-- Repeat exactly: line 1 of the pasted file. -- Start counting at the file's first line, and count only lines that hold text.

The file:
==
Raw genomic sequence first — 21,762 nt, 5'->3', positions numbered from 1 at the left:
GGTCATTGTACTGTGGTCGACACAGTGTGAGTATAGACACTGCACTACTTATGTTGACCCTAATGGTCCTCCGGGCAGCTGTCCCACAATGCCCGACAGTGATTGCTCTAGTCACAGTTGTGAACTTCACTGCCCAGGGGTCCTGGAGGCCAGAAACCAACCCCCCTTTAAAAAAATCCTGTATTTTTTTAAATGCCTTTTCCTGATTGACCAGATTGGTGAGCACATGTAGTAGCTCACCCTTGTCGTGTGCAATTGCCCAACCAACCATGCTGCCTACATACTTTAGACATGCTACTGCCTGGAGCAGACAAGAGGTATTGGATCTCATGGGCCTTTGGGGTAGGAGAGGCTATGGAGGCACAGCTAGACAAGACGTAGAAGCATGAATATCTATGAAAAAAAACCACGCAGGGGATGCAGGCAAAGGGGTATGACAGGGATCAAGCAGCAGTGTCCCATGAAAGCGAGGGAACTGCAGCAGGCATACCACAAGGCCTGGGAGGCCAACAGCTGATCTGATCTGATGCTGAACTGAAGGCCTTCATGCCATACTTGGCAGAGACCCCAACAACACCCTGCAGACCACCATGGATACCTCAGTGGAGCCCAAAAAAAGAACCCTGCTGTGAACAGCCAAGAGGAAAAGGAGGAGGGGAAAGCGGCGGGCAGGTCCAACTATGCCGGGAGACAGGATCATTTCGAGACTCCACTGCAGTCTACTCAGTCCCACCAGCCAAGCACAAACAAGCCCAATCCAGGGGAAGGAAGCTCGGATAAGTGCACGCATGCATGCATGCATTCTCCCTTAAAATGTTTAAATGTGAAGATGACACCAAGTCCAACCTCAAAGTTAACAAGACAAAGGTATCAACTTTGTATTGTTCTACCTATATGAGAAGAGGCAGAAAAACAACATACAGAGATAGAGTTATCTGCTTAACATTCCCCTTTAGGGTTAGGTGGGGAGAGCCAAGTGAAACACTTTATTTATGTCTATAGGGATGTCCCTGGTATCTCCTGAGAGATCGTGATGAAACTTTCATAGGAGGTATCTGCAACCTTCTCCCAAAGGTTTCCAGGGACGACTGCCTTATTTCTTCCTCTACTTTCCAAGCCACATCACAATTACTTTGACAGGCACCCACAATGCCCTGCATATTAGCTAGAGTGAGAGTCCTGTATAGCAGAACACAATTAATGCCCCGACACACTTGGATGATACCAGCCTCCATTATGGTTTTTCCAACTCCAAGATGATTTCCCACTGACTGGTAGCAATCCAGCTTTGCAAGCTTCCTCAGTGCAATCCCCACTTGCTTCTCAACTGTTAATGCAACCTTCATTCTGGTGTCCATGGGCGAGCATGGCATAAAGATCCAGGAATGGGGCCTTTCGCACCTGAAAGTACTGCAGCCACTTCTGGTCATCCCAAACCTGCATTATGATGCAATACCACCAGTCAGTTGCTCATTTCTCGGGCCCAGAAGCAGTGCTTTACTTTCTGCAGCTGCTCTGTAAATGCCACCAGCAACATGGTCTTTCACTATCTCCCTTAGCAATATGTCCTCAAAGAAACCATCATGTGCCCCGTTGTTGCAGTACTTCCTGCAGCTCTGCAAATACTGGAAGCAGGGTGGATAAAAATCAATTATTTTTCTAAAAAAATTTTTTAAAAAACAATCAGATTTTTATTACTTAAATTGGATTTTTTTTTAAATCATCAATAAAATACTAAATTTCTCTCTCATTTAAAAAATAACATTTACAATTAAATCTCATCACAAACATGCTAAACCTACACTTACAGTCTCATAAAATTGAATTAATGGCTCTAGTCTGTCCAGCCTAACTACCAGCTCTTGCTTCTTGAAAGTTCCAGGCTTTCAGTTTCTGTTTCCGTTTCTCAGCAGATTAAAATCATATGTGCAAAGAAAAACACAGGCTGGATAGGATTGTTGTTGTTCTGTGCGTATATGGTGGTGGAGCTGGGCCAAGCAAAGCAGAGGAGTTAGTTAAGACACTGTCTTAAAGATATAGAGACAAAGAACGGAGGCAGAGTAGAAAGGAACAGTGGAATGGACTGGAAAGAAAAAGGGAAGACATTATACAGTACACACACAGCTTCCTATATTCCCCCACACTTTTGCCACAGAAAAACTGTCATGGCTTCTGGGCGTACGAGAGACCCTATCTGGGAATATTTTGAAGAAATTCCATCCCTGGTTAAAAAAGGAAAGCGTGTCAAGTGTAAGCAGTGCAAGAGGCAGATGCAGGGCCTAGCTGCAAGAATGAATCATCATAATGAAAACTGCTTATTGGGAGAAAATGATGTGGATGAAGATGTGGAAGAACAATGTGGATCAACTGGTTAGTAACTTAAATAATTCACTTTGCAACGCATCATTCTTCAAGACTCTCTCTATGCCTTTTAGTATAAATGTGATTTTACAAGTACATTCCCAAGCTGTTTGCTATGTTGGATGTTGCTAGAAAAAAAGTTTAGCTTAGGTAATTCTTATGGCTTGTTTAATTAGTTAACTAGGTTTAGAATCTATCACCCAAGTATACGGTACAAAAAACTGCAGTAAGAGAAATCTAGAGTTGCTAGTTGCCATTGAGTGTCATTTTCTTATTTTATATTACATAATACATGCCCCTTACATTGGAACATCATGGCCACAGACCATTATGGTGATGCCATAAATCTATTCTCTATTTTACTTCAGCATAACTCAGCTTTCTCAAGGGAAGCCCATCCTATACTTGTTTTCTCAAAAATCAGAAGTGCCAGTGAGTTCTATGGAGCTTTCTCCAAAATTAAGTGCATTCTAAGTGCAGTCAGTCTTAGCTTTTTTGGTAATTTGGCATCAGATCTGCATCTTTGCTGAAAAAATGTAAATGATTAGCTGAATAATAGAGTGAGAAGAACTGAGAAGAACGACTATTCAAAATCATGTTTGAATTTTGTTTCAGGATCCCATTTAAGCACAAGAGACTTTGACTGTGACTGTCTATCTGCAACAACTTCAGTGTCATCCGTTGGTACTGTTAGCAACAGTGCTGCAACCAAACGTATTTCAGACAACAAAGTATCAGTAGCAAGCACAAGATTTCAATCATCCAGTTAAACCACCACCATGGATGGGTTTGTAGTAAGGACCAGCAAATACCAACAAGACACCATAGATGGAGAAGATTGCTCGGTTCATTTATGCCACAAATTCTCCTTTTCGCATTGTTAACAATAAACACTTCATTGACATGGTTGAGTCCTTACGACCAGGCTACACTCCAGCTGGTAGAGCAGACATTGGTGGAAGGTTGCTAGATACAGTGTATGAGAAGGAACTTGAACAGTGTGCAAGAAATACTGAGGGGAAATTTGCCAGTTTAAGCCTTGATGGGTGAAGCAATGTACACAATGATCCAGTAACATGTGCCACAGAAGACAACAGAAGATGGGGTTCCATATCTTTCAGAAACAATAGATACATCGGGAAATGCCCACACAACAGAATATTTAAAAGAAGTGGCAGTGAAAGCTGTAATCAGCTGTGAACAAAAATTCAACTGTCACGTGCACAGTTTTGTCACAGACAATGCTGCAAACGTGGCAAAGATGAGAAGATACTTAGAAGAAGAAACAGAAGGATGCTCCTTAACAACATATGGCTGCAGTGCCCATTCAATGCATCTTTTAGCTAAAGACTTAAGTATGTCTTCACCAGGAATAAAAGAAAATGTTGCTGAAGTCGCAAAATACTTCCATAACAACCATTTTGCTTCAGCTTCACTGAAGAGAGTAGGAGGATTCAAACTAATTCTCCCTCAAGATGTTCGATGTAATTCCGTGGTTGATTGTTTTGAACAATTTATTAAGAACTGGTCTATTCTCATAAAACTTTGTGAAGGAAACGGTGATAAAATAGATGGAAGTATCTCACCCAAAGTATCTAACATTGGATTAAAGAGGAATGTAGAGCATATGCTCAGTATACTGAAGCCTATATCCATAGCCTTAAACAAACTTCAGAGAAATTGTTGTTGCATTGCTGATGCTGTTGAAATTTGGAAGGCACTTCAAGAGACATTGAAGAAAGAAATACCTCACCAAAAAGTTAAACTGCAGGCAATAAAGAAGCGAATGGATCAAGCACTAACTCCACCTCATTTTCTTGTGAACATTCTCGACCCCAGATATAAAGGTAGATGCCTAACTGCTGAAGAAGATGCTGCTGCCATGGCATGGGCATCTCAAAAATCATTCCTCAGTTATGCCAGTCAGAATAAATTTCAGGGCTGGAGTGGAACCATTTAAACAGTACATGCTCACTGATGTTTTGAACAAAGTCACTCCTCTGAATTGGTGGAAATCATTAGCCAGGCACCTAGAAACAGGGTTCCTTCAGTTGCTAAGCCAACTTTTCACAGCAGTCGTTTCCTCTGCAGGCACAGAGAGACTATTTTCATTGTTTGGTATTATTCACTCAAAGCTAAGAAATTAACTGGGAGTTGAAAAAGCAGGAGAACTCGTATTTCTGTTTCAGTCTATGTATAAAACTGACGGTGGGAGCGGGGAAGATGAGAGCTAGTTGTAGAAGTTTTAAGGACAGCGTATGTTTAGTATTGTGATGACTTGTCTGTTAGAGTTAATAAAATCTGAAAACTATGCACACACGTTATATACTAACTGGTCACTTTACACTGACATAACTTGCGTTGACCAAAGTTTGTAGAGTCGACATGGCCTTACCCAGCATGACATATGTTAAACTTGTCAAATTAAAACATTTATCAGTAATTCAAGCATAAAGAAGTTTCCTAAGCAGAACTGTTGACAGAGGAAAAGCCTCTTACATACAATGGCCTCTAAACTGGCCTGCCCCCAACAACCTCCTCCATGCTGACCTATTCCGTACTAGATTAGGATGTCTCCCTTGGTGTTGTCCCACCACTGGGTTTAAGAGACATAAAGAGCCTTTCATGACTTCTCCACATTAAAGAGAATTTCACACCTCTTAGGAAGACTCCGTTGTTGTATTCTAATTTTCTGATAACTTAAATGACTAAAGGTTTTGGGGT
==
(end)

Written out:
Raw genomic sequence first — 21,762 nt, 5'->3', positions numbered from 1 at the left: